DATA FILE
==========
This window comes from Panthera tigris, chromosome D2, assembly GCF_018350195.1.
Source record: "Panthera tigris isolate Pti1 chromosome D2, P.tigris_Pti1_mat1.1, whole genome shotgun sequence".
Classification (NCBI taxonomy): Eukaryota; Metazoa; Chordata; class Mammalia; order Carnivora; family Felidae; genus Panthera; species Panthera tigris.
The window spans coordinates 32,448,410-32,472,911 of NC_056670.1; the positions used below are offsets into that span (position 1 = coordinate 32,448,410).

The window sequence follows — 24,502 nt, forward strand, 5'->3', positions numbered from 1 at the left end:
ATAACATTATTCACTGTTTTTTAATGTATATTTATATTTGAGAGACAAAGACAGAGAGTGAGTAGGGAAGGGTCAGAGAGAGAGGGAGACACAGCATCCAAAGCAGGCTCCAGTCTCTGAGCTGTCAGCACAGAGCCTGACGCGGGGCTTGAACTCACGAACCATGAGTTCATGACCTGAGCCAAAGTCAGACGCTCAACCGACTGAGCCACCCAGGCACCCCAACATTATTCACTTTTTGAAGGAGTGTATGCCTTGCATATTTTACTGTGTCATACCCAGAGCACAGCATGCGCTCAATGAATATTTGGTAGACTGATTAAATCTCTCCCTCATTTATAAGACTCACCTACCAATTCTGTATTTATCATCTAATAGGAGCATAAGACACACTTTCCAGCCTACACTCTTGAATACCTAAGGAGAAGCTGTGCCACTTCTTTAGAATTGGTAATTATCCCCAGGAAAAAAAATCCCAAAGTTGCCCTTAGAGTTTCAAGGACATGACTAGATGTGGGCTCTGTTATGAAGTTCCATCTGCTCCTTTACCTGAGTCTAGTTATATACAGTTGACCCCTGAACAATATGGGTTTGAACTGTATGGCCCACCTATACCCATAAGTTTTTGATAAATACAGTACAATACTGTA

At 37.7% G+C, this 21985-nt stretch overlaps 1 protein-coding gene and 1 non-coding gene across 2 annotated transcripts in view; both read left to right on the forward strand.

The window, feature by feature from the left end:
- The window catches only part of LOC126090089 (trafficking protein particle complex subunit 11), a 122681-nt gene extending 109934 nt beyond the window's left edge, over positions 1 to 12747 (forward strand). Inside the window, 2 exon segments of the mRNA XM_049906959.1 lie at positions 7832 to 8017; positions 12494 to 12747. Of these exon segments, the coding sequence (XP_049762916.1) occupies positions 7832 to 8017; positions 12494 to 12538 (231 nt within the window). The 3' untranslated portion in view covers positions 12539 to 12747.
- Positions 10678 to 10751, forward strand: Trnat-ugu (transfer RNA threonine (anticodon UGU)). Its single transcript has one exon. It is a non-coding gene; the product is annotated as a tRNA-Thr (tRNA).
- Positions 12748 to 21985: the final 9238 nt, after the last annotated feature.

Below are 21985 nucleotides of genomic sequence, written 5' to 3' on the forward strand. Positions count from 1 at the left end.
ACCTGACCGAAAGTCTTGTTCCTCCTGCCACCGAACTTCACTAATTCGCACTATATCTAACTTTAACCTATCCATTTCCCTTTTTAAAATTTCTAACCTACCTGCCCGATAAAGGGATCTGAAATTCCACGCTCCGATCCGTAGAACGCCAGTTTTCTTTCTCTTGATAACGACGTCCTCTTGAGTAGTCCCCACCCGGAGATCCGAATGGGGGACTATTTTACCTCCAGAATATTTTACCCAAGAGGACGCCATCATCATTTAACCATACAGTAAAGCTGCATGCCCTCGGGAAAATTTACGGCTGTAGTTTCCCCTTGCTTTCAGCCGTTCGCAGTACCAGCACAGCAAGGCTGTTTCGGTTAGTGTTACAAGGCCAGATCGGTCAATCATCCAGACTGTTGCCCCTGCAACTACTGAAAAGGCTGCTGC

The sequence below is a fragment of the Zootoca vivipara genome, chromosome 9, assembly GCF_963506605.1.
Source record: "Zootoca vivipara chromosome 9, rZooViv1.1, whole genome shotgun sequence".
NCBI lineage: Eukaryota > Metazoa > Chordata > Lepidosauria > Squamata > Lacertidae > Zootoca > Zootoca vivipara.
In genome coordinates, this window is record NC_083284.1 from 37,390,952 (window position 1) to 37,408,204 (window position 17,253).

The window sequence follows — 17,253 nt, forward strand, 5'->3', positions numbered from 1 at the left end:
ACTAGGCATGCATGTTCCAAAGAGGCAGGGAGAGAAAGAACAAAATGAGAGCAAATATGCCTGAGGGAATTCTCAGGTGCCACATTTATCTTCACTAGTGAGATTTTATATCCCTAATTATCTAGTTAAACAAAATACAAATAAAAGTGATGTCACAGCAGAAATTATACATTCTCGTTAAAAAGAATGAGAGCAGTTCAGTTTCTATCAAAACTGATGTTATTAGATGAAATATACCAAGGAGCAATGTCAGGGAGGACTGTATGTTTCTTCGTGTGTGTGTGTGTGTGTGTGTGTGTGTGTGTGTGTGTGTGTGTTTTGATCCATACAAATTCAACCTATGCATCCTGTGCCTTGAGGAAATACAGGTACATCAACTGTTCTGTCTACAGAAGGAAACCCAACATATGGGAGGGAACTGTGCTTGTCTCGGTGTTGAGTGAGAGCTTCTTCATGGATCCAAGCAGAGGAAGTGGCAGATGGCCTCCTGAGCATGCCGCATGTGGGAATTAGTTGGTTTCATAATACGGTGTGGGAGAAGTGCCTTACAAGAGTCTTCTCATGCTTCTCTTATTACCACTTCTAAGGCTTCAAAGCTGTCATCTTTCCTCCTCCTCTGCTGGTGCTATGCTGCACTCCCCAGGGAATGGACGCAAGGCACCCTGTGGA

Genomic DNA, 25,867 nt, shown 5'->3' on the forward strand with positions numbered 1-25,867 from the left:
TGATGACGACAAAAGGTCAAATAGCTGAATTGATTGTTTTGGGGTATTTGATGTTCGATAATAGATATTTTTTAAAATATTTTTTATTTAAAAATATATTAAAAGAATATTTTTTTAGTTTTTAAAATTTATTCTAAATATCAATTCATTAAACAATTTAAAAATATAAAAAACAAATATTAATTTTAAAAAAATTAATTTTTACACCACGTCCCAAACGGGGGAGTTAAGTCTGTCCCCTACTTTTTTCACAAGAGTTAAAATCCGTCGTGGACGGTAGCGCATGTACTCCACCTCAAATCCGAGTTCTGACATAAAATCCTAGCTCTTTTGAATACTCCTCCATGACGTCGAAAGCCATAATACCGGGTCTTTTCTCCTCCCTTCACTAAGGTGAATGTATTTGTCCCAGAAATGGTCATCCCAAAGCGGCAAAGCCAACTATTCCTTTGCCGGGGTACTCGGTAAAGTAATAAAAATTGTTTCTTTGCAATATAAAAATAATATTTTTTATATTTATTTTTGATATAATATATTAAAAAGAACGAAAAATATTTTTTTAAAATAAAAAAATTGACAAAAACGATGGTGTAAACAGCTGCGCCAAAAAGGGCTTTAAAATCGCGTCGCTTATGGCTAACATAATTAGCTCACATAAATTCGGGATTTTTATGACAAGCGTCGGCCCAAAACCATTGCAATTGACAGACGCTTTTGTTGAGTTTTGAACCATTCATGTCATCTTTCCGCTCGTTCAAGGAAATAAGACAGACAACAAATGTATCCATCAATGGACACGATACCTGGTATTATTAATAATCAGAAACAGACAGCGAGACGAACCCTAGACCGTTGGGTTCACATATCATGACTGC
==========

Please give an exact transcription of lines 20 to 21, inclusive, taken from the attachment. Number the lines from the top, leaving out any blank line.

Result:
Genomic DNA, 25,867 nt, shown 5'->3' on the forward strand with positions numbered 1-25,867 from the left:
TGATGACGACAAAAGGTCAAATAGCTGAATTGATTGTTTTGGGGTATTTGATGTTCGATAATAGATATTTTTTAAAATATTTTTTATTTAAAAATATATTAAAAGAATATTTTTTTAGTTTTTAAAATTTATTCTAAATATCAATTCATTAAACAATTTAAAAATATAAAAAACAAATATTAATTTTAAAAAAATTAATTTTTACACCACGTCCCAAACGGGGGAGTTAAGTCTGTCCCCTACTTTTTTCACAAGAGTTAAAATCCGTCGTGGACGGTAGCGCATGTACTCCACCTCAAATCCGAGTTCTGACATAAAATCCTAGCTCTTTTGAATACTCCTCCATGACGTCGAAAGCCATAATACCGGGTCTTTTCTCCTCCCTTCACTAAGGTGAATGTATTTGTCCCAGAAATGGTCATCCCAAAGCGGCAAAGCCAACTATTCCTTTGCCGGGGTACTCGGTAAAGTAATAAAAATTGTTTCTTTGCAATATAAAAATAATATTTTTTATATTTATTTTTGATATAATATATTAAAAAGAACGAAAAATATTTTTTTAAAATAAAAAAATTGACAAAAACGATGGTGTAAACAGCTGCGCCAAAAAGGGCTTTAAAATCGCGTCGCTTATGGCTAACATAATTAGCTCACATAAATTCGGGATTTTTATGACAAGCGTCGGCCCAAAACCATTGCAATTGACAGACGCTTTTGTTGAGTTTTGAACCATTCATGTCATCTTTCCGCTCGTTCAAGGAAATAAGACAGACAACAAATGTATCCATCAATGGACACGATACCTGGTATTATTAATAATCAGAAACAGACAGCGAGACGAACCCTAGACCGTTGGGTTCACATATCATGACTGC